Pham Xuan An

September 26, 2006

As a sometimes visitor to Vietnam, I was not surprised by the story of Pham Xuan An (thanks to Barista) who has just died. He seemed to represent a characteristic of many of the proud (in the best sense of the word) and dignified Vietnamese I meet there – charming pragmatism. Like many, he clearly recognised the tight controls placed on people but still found a way to be true to himself.

The more I read and learn about Vietnam and the Vietnamese people the more I admire them and the more angry I become that, save for a brief fight against my call-up, I could have been there in 1970 killing them.

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3 Responses to “Pham Xuan An”

  1. Geoffrey MG Says:

    As I haven’t yet visited Vietnam, it is difficult for me to guage what South Vietnamese who stayed after the Communist victory 1975 feel about Australians who fought alongside the army of the Vietnam Republic against the DRV.

    However, when visiting Seoul, some 10 years ago, a senior Korean journalist told me of the strong feelings there for Australia because of its role in the Vietnam war. He remembered as a child seeing a group of fighters flying over his home to wards the frontlines held by the UN forces against the armies of the DPRK and PRC. “There are the Australians come to help us,” he recalled his mother saying to him.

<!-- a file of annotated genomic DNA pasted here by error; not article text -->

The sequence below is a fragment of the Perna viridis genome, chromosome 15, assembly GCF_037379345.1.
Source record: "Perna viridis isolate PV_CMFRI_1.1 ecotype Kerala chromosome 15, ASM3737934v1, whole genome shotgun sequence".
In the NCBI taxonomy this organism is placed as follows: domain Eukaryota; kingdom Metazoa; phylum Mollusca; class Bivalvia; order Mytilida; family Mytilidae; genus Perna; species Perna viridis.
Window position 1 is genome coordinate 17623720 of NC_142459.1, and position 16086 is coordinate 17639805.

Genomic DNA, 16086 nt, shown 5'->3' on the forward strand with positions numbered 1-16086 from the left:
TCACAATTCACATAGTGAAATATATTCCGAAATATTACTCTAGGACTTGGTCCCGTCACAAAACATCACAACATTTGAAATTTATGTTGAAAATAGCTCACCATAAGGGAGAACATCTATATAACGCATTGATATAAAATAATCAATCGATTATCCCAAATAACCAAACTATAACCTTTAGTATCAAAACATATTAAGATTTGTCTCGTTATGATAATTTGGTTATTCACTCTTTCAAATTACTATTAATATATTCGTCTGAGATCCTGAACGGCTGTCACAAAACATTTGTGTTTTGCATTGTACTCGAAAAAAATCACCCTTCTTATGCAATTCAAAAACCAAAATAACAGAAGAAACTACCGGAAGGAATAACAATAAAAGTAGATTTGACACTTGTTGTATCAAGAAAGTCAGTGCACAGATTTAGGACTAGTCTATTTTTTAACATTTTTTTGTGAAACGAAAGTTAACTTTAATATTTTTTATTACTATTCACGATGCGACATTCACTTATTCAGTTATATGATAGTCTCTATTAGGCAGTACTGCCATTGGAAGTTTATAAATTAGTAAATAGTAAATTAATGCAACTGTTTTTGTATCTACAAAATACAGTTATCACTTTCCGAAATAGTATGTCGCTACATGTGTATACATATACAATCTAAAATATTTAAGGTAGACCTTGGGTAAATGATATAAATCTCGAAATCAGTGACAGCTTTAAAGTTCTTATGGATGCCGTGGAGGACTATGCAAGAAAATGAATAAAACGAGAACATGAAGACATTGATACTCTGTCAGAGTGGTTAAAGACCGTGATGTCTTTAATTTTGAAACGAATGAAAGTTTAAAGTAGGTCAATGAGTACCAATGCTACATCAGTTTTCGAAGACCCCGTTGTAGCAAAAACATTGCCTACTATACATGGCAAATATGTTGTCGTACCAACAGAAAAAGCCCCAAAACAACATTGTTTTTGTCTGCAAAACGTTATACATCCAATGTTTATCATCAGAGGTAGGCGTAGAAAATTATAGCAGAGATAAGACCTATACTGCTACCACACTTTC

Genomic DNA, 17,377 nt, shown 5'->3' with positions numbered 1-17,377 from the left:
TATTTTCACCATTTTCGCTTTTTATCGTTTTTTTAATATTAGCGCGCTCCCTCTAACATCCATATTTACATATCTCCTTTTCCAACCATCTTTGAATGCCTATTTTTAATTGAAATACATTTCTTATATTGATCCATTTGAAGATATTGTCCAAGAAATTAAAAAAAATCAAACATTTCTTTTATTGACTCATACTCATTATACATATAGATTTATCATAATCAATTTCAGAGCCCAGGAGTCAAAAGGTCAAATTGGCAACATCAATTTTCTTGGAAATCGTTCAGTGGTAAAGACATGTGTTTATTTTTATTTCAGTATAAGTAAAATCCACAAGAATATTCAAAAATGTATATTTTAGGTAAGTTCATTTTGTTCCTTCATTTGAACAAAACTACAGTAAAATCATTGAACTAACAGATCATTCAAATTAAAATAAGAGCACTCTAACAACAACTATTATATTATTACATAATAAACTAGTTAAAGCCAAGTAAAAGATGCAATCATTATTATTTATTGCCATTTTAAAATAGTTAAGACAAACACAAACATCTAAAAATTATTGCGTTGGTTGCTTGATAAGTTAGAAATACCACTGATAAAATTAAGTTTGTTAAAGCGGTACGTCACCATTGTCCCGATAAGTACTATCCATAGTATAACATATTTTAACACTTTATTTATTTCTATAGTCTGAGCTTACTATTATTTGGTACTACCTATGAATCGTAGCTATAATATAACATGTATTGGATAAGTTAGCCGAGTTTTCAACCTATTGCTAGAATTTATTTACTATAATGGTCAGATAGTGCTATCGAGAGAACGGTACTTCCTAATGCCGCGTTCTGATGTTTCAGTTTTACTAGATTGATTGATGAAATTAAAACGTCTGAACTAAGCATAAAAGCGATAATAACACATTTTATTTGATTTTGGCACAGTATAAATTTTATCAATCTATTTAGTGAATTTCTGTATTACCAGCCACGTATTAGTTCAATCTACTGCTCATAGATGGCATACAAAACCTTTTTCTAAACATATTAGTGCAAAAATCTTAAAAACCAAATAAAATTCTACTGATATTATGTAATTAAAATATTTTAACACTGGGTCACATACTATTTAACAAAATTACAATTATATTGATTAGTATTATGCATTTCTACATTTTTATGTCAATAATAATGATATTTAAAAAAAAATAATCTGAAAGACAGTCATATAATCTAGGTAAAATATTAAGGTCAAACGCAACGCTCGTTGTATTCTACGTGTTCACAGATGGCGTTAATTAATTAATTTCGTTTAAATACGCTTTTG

If southern Vietnamese were free to talk openingly, do you believe they would refer to Australian soldiers (c. 1970) as killers or allies?

  2. Geoffrey MG Says:

    As I haven’t yet visited Vietnam, it is difficult for me to guage what South Vietnamese who stayed after the 1975 Communist victory feel about Australians who fought alongside the army of the Vietnam Republic against the DRV.

    However, when visiting Seoul, some 10 years ago, a senior Korean journalist told me of the strong feelings there for Australia because of its role in the Korean war. He remembered as a child seeing a group of fighters flying over his home towards the frontlines held by the UN forces against the Red armies of the DPRK and PRC. “There are the Australians come to help us,” he recalled his mother saying to him.

    If southern Vietnamese were free to talk openingly, do you believe they would refer to Australian soldiers (c. 1970) as killers or allies?

  3. david tiley Says:

    I am with you there, Mr Cyberslacker. Now, of course, Howard has actually been to Hanoi, used their hospitality for a meeting, and then told us he was right about Vietnam.

    If he was in Darwin in 1980, hosting a visit by the Japanese Prime Minister, and heard him say that he was right about WW2, what would he, and the press, have done?

    At the very least, the moment is a tribute to the Vietnamese discipline in the presence of oafish visitors.


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